manufacturing techniques and tolerances,
but after months of looking at those damn gaps,
I just couldn't take it any more and called back
and asked them to take one more crack at it.
I called the store owner this time, and sent him
photos of the ugly gaps, and admitted to him that
maybe I was being too picky, and that maybe
Brunswick really made tables that didn't fit right.
He said he wanted happy customers and that they
would send his best guy out to make it right, if possible.

Today, Terry and a helper came out on schedule,
and took the rails apart and refitted the pockets.
And it looks a LOT better. Not perfect, but better.

And while he was here, he re-leveled the table.

I guess they really do want happy customers.
You just have to show them what "happy" means to you!

It will be a lot easier to run 100 balls now that
I'm not whining about my ugly, tilted table.

(blog top)

Sunday, December 18, 2005

Vision Test

Today I finally tried out my new high tech pool glasses.
(See post)

After several adjustments, they seemed worth taking home
to give them a real world try on the field of green.
First thing I noticed is that I get a sense of
rounded edges, as in a wide angle fish-eye camera lens,
but only at the extreme sides of peripheral vision.
I figured it would not effect my pool shooting,
but maybe I was wrong...

Warming up with the straight/rotation exercise
for about 10 racks, I was not at all happy with my performance,
so I decided to take a break for some yoga stretching
and rest my eyes before continuing.
But that didn't seem to help much.

Next, during 2-3 hours of straight pool racks,
my best run was only 15 balls, with a couple of 13 ball runs.
I'm not sure I can blame it on the glasses
because I felt as if I was rushing,
not taking enough time with each shot.

I'll need more experiments...

(blog top)

Saturday, December 17, 2005

McGoorty: A Pool Room Hustler

This book is slow getting around to the subject of pool.
(or in this case, mostly billiards)
The first half deals almost exclusively with his addictions
to drinking, womanizing, and not working.
I was getting real tired of the same old story
and ready to put put the book on the shelf,
but then it started picking up in the second half.
The story of Danny McGoorty covers 50 years
of shooting world class billiards, and some pool,
playing against the legends of his era.

Certainly one of the more unique characters in the game,
and written from notes taken by his friend and writer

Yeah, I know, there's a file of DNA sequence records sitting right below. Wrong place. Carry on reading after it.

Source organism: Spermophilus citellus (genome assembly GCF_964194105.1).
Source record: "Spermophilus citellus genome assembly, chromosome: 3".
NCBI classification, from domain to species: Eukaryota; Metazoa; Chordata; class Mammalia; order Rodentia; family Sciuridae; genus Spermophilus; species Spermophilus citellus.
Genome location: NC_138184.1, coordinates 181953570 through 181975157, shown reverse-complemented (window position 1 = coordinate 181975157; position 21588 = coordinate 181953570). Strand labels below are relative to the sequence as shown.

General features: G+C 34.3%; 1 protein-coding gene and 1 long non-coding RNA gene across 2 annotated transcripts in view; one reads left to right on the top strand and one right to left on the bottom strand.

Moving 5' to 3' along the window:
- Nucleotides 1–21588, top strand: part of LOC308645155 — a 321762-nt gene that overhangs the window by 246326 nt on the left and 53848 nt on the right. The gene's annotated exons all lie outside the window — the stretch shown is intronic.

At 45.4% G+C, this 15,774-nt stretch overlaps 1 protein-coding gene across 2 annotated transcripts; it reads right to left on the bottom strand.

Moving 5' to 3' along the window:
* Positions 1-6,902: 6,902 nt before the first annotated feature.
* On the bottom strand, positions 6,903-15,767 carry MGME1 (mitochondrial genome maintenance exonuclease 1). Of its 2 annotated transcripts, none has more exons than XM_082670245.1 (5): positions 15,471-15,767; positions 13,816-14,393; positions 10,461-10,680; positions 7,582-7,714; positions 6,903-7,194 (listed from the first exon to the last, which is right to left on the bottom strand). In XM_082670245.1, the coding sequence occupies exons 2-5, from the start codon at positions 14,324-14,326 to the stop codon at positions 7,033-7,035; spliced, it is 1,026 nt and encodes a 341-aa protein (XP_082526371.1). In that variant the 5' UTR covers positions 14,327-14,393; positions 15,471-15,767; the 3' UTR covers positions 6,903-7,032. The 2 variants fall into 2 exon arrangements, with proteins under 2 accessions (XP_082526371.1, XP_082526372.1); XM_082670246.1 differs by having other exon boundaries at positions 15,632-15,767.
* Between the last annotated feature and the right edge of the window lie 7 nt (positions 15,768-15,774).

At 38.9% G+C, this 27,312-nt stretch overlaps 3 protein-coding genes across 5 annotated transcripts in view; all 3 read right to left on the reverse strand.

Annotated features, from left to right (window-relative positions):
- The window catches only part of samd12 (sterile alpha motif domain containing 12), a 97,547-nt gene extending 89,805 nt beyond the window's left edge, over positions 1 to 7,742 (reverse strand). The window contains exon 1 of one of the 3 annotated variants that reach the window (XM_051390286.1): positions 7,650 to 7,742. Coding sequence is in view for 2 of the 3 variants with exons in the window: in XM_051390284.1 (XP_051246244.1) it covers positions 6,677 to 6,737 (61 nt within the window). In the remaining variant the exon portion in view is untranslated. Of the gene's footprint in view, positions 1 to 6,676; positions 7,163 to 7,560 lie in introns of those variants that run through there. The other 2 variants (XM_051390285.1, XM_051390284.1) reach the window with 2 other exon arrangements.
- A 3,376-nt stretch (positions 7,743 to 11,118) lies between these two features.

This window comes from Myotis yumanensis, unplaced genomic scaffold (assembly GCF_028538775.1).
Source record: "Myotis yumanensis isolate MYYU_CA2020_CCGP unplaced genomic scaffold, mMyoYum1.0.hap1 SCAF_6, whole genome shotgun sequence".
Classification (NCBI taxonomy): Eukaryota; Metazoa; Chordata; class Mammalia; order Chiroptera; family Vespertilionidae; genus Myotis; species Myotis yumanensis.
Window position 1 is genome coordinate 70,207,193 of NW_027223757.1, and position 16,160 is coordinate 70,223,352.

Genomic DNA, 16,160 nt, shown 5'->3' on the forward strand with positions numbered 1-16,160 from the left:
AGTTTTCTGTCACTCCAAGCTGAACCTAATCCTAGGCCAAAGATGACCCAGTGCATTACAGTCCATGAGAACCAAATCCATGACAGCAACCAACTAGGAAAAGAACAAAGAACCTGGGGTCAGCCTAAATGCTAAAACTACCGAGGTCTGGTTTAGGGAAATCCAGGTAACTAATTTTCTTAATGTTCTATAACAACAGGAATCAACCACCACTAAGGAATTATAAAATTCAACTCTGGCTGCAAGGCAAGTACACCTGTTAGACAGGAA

Robert Byrne (author of many books on pool)
in conversations just before McGoorty's death from cancer.
And the first person narrative is done in McGoorty's
brilliantly colorful (off-colorful?) way of talking.

A great read if you flip through the first hundred pages.

Friday, December 09, 2005

Marathon Match

I played for 9 hours yesterday
in competition with one of my "regulars"
(a good "B" player) here at the Fun House.

We played:
20 racks each of that straight/rotation exercise, and
straight to 100, which I won by about 30 balls
and had a run of 21 balls, and
several 9 ball matches, I had a couple of runouts.

It was amazing how easy 9 ball seemed
after playing for so many racks with all 15 balls.
The table looked wide open!

After 6-7 hours, my back was killing me,
but I kept playing anyway.

I won every match.

Wednesday, December 07, 2005

Willie's Game

Willie's Game is the autobiography of Willie Mosconi,
generally acknowledged to be the best pool player ever.

I've been wanting to read this book, but it's no longer in print,
so I finally searched it out on which brokers
used/rare books for other sellers.

At this writing, there are 10 sellers of this book on Amazon.
Prices range from $44 to over $300.
I paid 56 bucks for mine, in excellent condition.

It arrived yesterday,
and I sat down immediately after opening the package,

and read it cover to cover without a break.

What a guy! What a life! What a shooter!

Monday, December 05, 2005

Playing Off The Rail

Excellent book follows road player Tony Annigoni
on a trip around the USA with David McCumber,
a professional writer who is also Tony's financial backer.

Well written inside look at the players, the games,
the sharking, and the lifestyle of life on the road.

Worth reading!